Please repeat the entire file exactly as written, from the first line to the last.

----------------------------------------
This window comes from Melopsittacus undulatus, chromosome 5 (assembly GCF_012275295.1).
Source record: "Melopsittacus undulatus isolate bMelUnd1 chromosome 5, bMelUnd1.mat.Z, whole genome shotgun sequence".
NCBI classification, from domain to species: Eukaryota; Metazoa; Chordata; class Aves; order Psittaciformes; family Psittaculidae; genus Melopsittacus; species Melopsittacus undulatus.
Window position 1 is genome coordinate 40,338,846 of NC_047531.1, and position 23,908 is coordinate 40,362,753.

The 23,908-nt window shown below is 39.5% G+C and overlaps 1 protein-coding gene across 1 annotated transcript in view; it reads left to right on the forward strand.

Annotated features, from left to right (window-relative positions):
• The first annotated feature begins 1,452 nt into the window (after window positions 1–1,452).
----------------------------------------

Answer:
This window comes from Melopsittacus undulatus, chromosome 5 (assembly GCF_012275295.1).
Source record: "Melopsittacus undulatus isolate bMelUnd1 chromosome 5, bMelUnd1.mat.Z, whole genome shotgun sequence".
NCBI classification, from domain to species: Eukaryota; Metazoa; Chordata; class Aves; order Psittaciformes; family Psittaculidae; genus Melopsittacus; species Melopsittacus undulatus.
Window position 1 is genome coordinate 40,338,846 of NC_047531.1, and position 23,908 is coordinate 40,362,753.

The 23,908-nt window shown below is 39.5% G+C and overlaps 1 protein-coding gene across 1 annotated transcript in view; it reads left to right on the forward strand.

Annotated features, from left to right (window-relative positions):
• The first annotated feature begins 1,452 nt into the window (after window positions 1–1,452).